Fitch: Stabilizing Trends in 2013 for U.S. Auto Sector Despite Economic Uncertainties
<0> Fitch: Stabilizing Trends in 2013 for U.S. Auto Sector Despite Economic Uncertainties </0>
<0> Fitch RatingsStephen Brown, +1-312-368-3139Senior DirectorFitch Inc.70 West Madison StreetChicago, IL 60602orCraig D. Fraser, +1-212-908-0310Managing DirectororMedia Relations:Brian Bertsch, +1-212-908-0549 </0>
Credit profiles for U.S. auto manufacturers and suppliers will remain generally stable in 2013, assuming that global economic conditions follow current trends and the U.S. 'fiscal cliff' is resolved, according to Fitch Ratings.
Fitch expects worldwide auto demand will continue to grow in 2013, with moderate sales growth in North America and China and relatively modest growth in most other emerging markets. However, European demand is expected to fall further. U.S. sales are expected to remain below prerecession levels in 2013, with Fitch forecasting U.S. light vehicle sales of 15 million units next year, up 4.7% from the 14.3 million seasonally adjusted annual sales rate (SAAR) seen year-to-date through Nov. 30, 2012.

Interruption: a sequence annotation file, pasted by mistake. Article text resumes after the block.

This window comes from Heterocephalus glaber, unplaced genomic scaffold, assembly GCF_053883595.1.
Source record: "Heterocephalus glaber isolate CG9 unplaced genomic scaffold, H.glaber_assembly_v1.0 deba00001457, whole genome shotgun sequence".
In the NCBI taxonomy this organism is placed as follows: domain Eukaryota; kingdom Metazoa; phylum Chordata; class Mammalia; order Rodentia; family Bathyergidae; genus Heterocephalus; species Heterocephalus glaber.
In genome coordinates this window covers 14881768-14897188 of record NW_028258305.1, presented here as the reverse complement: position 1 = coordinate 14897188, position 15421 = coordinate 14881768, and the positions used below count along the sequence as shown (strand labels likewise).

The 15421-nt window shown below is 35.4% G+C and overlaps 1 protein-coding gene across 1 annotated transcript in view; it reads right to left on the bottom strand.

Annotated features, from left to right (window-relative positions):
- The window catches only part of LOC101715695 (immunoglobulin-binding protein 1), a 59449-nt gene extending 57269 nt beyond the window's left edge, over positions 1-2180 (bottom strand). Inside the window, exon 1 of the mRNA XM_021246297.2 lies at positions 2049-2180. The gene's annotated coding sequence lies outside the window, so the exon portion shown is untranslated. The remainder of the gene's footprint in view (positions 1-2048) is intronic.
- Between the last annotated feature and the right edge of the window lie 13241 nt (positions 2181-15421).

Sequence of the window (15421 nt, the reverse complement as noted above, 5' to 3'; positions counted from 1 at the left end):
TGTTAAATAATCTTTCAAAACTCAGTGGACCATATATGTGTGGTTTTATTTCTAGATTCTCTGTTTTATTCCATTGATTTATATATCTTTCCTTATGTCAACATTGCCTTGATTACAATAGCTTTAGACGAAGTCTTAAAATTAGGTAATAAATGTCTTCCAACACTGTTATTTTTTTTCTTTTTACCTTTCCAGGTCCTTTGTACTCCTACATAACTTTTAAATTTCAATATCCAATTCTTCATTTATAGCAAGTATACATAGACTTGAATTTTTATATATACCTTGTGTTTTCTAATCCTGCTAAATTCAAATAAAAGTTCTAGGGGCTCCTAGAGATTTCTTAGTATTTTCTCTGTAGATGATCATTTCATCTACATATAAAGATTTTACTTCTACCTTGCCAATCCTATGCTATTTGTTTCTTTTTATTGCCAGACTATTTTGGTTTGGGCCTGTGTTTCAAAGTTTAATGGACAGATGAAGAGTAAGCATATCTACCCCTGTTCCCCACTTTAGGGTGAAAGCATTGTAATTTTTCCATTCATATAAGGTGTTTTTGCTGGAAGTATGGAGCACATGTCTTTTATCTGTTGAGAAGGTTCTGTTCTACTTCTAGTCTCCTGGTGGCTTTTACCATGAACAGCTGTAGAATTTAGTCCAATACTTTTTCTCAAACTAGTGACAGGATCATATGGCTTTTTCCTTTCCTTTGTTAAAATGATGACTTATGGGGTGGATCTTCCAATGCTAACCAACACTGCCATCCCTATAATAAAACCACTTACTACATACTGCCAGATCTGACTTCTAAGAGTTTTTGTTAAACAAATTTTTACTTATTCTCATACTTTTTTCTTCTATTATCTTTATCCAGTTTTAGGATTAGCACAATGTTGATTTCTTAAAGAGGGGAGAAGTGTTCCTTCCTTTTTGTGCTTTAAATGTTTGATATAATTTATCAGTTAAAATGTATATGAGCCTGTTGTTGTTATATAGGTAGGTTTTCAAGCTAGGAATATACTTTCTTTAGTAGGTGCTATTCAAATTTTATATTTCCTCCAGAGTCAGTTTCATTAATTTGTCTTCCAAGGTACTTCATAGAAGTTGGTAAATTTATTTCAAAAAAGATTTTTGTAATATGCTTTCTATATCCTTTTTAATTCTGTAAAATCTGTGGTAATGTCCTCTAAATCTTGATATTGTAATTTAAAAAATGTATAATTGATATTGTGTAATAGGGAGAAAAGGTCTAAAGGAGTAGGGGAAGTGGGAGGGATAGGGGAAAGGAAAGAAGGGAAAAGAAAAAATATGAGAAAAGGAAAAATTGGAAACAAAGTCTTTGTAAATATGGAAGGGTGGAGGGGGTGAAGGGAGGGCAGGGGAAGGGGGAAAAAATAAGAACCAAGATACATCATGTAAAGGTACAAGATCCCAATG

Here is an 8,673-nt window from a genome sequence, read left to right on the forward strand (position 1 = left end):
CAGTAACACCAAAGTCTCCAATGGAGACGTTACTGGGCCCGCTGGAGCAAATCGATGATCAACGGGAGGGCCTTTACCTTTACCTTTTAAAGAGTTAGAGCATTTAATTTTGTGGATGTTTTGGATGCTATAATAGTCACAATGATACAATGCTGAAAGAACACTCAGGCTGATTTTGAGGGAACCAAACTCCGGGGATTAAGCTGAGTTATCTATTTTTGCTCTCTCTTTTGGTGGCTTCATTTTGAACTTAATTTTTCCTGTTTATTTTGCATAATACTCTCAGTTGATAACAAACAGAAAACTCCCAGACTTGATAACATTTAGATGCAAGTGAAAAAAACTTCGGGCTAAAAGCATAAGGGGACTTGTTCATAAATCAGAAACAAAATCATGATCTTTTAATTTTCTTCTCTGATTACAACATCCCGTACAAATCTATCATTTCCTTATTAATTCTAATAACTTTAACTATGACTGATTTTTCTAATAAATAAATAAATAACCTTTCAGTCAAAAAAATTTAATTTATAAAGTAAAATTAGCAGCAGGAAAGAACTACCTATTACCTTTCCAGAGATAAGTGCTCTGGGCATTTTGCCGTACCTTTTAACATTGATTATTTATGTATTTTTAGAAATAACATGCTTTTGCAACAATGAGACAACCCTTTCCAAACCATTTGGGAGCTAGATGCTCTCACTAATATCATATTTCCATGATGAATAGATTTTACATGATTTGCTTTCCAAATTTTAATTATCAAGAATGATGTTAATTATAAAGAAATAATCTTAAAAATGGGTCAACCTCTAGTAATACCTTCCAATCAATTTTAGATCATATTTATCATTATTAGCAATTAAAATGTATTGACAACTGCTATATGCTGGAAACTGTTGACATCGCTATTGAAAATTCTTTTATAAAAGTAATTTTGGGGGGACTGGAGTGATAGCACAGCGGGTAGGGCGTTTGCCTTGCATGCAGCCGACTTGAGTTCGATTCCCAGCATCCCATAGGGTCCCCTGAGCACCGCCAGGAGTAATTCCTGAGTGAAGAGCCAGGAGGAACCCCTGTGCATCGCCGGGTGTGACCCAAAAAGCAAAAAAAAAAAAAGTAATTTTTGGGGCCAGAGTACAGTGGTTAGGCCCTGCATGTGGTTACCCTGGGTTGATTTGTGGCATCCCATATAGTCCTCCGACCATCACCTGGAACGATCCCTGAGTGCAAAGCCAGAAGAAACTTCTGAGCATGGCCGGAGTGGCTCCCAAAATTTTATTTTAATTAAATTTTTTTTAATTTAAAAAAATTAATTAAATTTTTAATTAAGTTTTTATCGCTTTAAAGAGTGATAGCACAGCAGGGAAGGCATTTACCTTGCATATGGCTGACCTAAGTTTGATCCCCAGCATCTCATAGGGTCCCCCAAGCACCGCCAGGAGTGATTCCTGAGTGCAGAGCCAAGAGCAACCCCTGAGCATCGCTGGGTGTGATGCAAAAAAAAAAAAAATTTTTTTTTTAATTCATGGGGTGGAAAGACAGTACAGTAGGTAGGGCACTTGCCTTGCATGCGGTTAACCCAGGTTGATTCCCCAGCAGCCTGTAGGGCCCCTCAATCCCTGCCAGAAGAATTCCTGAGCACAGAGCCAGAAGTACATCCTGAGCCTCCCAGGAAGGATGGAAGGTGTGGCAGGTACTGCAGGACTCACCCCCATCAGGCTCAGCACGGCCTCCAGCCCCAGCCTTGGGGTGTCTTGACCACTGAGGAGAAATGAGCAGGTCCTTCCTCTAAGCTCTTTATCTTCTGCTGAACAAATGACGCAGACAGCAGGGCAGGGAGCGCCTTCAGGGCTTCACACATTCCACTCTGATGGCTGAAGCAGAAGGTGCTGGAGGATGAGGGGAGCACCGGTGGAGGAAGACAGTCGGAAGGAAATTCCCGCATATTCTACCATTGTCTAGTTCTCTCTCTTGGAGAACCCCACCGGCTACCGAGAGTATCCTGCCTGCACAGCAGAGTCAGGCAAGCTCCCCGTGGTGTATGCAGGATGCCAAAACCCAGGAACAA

Continued economic growth in most regions of the world, with the exception of Europe, will result in stable free cash flow (FCF) production, modest leverage declines, and ongoing liquidity strength. Given the debt reduction and refinancing activity seen over the past several years, Fitch expects the U.S. OEMs and suppliers to increasingly target FCF toward shareholder-friendly activities, primarily share repurchases, in 2013.
Fitch also expects the auto industry will seek opportunities to pre-fund pension obligations, and some suppliers may use cash for acquisitions, although most acquisitions are likely to be small. If auto-market conditions deteriorate, Fitch expects the industry will focus FCF deployment more on liquidity preservation.
Fitch's base case assumption is that there will be a resolution of the 'fiscal cliff.' However, the auto industry faces downside risk should the associated tax increases and spending cuts come into effect. In the near term, if no agreement is reached, some customers are likely to hold off on purchases and others will likely buy less expensive vehicles. If the U.S. economy falls back into recession as a result of the 'fiscal cliff,' the negative ramifications for the U.S. industry will be much greater.
The full '2013 Outlook: U.S. Auto Manufacturers and Suppliers' is available at .
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Applicable Criteria and Related Research: 2013 Outlook: U.S. Auto Manufacturers and Suppliers